It’s not that we love one more than the other or that we set out to treat them differently. It’s that each child holds a different piece of our ever-changing heart. Granted, my time “in the seat” of fatherhood is far subordinate to your experience, but when I reflect back on my time as a dad, I can already see how my parenting style has changed to reflect the various stages of my life. As I watch my children grow, I’m hit with the realization that in the grand scheme of things, my time is short…that not all of the little details matter as much as I think they should…that there is no shame to be found in picking my battles…that there is a time enforce strictness and rigidity, and a time to enjoy life with my children. And I get it now.

As you enter this new phase of your life, I hope you enjoy the time you have to do the things you enjoy…and to enjoy your children and make memories with your grandchildren. You’ve worked hard all of your life, and you’ve earned the right to enjoy retirement. I have learned so much from you over the years…about being a father…a husband…an employee…a friend…a follower of Christ. I look forward to many more years with both you and mom by our side. I still have so much to learn…and there are just some things best taught by a dad. I get that now.

Love ya,

Jay

The Earth is my Treadmill

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The day before my first half marathon, and my nerves were really setting in last night and this morning. More excitement than anything I think. I drove the course this morning, plotting out water stations and scoping out the elevation. I gotta say it’s a beautiful course…starts on Market Street with an amazing view of the Arch, passes by Busch Stadium and the old courthouse building, City Museum, the Fox Theatre and the campus of SLU before heading south past the Botanical Garden and through Tower Grove Park, circling Lafayette Park and finishing back near the start line with another great view of the Arch in the background…not to mention all the beautiful neighborhoods with gorgeous architecture! The elevation is pretty level, with at least one awesome stretch of moderate downhill for about a half mile near mile six. All uphill runs are short, a block or two at most. The pavement is uneven…potholes and sewer covers abound. For the last six miles of the course, I had two cars following me, doing the same thing. Haha.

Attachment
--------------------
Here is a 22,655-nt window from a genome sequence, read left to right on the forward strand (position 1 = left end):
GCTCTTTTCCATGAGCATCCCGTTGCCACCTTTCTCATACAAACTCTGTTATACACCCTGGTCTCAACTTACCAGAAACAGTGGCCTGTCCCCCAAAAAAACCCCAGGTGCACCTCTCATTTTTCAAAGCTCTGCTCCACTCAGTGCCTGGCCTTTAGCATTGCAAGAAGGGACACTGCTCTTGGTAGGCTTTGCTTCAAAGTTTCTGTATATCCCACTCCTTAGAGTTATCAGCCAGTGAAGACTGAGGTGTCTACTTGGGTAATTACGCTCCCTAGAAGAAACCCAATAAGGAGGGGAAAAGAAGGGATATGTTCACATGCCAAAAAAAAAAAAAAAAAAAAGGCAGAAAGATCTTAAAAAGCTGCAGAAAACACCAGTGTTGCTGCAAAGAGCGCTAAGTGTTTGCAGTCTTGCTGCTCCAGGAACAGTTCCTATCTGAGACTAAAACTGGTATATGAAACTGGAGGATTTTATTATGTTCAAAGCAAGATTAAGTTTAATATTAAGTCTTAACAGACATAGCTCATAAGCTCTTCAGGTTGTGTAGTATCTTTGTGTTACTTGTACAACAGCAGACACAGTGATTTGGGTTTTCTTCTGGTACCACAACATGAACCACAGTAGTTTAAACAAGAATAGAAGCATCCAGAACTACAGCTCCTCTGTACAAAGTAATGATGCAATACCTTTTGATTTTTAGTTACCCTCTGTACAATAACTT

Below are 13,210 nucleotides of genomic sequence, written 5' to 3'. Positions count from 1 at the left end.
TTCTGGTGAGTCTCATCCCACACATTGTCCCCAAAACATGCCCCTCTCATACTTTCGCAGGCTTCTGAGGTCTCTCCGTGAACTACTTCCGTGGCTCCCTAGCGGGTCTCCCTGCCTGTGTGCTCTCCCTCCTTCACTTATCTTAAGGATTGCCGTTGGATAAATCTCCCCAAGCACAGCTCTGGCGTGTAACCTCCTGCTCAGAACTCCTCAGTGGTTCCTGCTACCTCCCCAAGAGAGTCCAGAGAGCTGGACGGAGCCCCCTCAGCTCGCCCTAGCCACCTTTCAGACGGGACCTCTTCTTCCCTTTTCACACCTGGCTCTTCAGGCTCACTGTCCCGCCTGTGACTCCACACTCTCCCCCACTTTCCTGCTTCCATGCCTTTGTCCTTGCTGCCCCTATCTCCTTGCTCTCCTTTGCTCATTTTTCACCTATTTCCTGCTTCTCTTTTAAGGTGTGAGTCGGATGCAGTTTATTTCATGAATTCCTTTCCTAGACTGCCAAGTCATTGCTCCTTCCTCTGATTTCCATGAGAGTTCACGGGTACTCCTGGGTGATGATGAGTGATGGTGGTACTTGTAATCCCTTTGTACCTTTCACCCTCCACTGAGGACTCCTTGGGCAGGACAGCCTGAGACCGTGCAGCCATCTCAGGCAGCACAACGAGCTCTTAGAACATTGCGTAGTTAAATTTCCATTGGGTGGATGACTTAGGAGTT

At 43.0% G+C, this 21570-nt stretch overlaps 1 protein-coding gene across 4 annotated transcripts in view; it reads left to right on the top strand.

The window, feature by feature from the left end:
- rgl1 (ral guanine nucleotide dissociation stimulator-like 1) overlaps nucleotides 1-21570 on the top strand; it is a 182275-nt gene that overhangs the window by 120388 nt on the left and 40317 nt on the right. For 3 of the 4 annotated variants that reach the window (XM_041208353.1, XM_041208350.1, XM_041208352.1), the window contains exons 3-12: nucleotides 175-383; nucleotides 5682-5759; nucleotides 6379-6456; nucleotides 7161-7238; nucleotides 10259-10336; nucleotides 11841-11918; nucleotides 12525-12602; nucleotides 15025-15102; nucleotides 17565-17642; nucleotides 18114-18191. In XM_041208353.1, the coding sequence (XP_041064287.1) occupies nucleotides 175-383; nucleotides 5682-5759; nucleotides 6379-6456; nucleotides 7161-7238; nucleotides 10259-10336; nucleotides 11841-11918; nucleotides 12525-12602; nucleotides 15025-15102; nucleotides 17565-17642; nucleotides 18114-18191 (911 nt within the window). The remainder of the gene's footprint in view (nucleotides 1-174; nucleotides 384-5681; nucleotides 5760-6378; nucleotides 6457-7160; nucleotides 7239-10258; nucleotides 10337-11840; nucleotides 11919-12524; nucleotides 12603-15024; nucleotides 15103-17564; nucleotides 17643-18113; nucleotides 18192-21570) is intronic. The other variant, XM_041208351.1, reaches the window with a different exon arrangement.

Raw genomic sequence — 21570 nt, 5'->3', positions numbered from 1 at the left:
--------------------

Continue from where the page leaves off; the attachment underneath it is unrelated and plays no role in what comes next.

Afterward, I went through the expo, registered and picked up my bib, swag bag and freebies. Got checked into the hotel, ate a sub sandwich for lunch, picked your mom up from work and finished up some last minute errands before settling into the room for a few hours for some stretching and a short nap. We walked up Market Street to scope out the start/finish area for your mom, and one carb-filled meal and a snack later, I’m laying down for the night, what I pray is a restful night.

God has eased my anxiety, removed the nervousness and replaced it with a confidence in knowing I’ve done all I can to prepare. All my pre-race preparations are done. I’m physically prepared. I’m mentally ready. Over 160 miles ran in 4 months. Running in the heat. Running in the humidity. Running in the rain. Running in the cold. Running in the cold rain. Waking up to run in the wee hours of the morning before the birds are even awake. Staying up to run late at night. Running through the pain. Repeatedly pushing my body past the point of exhaustion and failure. Countless hours of training my mind to accept a new comfort zone. And baby, it all comes down to this!!! One race and only 13.1 miles stand between me and the finish line. “Life begins at the end of your comfort zone.” Donald Walsch

No matter where I place or how well I do, I’m already a winner. I’m walking alongside Christ in this life, secure in my eternal destination. “Not that I have already obtained all this, or have already arrived at my goal, but I press on to take hold of that for which Christ Jesus took hold of me. Brothers and sisters, I do not consider myself yet to have taken hold of it. But one thing I do: forgetting what is behind and straining toward what is ahead. I press on toward the goal to win the prize for which God has called me heavenward in Christ Jesus.”Phil 3:12-14.

I am not yet the man God has called me to be…but I try every day to be him. With each day, I struggle to let more of me out and let more of Christ in. That is big part of what motivates me to keep running…with each pounding of my foot against the pavement, I envision my weakness and imperfections leaving my body and Christ’s love and strength replacing them. When I’ve fulfilled God’s purpose for my life here on Earth, He will call me home and I pray, reward me with seven words…”Well done my good and faithful servant.” Until then, “The Earth Is My Treadmill.”

Love,

Dad